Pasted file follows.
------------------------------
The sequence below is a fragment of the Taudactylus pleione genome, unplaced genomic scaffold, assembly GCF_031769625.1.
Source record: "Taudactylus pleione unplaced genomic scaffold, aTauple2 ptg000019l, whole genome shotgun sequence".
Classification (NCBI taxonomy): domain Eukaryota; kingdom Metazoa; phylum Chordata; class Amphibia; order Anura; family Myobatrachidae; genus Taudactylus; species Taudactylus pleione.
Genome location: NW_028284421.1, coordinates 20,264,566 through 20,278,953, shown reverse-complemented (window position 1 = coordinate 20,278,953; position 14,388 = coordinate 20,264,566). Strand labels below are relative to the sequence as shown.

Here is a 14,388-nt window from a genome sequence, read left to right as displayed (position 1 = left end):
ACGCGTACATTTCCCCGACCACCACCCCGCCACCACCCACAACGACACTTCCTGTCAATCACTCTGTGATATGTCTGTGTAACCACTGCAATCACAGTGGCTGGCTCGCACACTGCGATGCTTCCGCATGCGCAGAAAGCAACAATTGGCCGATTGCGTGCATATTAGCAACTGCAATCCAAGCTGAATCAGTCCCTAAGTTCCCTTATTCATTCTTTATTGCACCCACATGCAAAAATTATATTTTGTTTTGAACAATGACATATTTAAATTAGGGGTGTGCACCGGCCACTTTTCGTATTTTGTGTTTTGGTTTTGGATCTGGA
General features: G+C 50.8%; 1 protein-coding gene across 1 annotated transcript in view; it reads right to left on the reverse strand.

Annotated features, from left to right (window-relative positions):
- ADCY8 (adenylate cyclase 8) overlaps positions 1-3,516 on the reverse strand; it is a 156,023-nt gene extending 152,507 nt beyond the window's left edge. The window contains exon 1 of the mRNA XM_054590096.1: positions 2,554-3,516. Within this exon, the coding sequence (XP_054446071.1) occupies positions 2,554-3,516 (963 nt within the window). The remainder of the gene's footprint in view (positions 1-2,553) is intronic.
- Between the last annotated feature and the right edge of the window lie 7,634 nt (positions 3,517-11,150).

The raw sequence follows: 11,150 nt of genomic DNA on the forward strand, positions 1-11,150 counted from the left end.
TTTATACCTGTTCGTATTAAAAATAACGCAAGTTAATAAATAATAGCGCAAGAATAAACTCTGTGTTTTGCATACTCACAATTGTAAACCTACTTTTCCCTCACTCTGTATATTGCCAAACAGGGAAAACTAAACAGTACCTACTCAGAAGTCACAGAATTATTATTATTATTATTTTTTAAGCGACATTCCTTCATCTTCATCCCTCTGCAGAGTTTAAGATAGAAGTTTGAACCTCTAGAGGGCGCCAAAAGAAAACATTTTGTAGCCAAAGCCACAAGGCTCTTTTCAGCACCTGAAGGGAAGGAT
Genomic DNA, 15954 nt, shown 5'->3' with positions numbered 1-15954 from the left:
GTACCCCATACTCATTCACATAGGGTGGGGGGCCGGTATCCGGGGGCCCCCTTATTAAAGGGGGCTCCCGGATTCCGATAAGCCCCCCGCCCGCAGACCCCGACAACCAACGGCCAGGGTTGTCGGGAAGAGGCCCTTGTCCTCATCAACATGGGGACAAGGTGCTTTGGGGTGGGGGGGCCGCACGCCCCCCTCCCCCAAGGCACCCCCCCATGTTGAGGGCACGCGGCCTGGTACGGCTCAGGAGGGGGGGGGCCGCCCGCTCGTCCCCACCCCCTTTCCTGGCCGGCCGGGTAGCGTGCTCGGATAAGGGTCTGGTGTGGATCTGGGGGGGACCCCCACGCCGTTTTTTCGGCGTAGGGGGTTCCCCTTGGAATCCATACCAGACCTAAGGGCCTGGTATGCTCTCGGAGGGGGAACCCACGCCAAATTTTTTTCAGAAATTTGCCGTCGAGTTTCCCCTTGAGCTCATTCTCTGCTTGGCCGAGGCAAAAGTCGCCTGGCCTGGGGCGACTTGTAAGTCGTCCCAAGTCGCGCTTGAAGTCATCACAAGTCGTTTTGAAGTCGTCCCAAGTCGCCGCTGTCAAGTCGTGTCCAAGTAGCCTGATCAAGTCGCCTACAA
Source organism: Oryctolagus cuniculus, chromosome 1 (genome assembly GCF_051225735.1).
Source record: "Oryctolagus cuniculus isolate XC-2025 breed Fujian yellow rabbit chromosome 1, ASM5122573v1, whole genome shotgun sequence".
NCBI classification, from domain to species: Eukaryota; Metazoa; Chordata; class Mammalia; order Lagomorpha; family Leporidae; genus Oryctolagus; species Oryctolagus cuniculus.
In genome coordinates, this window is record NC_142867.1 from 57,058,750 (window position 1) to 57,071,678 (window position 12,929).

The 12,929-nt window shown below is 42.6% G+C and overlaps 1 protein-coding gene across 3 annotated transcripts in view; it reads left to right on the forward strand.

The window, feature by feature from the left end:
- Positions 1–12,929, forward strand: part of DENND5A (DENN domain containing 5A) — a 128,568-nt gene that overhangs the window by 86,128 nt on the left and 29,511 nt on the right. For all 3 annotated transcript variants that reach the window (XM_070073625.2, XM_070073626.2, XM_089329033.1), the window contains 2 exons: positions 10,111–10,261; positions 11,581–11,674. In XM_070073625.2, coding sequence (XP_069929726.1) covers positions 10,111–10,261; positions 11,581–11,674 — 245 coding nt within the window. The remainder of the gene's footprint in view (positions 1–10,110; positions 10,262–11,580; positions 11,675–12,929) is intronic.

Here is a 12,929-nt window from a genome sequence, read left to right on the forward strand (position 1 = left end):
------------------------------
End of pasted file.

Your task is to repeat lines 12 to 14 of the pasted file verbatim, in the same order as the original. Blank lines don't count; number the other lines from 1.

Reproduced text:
TTTATACCTGTTCGTATTAAAAATAACGCAAGTTAATAAATAATAGCGCAAGAATAAACTCTGTGTTTTGCATACTCACAATTGTAAACCTACTTTTCCCTCACTCTGTATATTGCCAAACAGGGAAAACTAAACAGTACCTACTCAGAAGTCACAGAATTATTATTATTATTATTTTTTAAGCGACATTCCTTCATCTTCATCCCTCTGCAGAGTTTAAGATAGAAGTTTGAACCTCTAGAGGGCGCCAAAAGAAAACATTTTGTAGCCAAAGCCACAAGGCTCTTTTCAGCACCTGAAGGGAAGGAT
Genomic DNA, 15954 nt, shown 5'->3' with positions numbered 1-15954 from the left:
GTACCCCATACTCATTCACATAGGGTGGGGGGCCGGTATCCGGGGGCCCCCTTATTAAAGGGGGCTCCCGGATTCCGATAAGCCCCCCGCCCGCAGACCCCGACAACCAACGGCCAGGGTTGTCGGGAAGAGGCCCTTGTCCTCATCAACATGGGGACAAGGTGCTTTGGGGTGGGGGGGCCGCACGCCCCCCTCCCCCAAGGCACCCCCCCATGTTGAGGGCACGCGGCCTGGTACGGCTCAGGAGGGGGGGGGCCGCCCGCTCGTCCCCACCCCCTTTCCTGGCCGGCCGGGTAGCGTGCTCGGATAAGGGTCTGGTGTGGATCTGGGGGGGACCCCCACGCCGTTTTTTCGGCGTAGGGGGTTCCCCTTGGAATCCATACCAGACCTAAGGGCCTGGTATGCTCTCGGAGGGGGAACCCACGCCAAATTTTTTTCAGAAATTTGCCGTCGAGTTTCCCCTTGAGCTCATTCTCTGCTTGGCCGAGGCAAAAGTCGCCTGGCCTGGGGCGACTTGTAAGTCGTCCCAAGTCGCGCTTGAAGTCATCACAAGTCGTTTTGAAGTCGTCCCAAGTCGCCGCTGTCAAGTCGTGTCCAAGTAGCCTGATCAAGTCGCCTACAA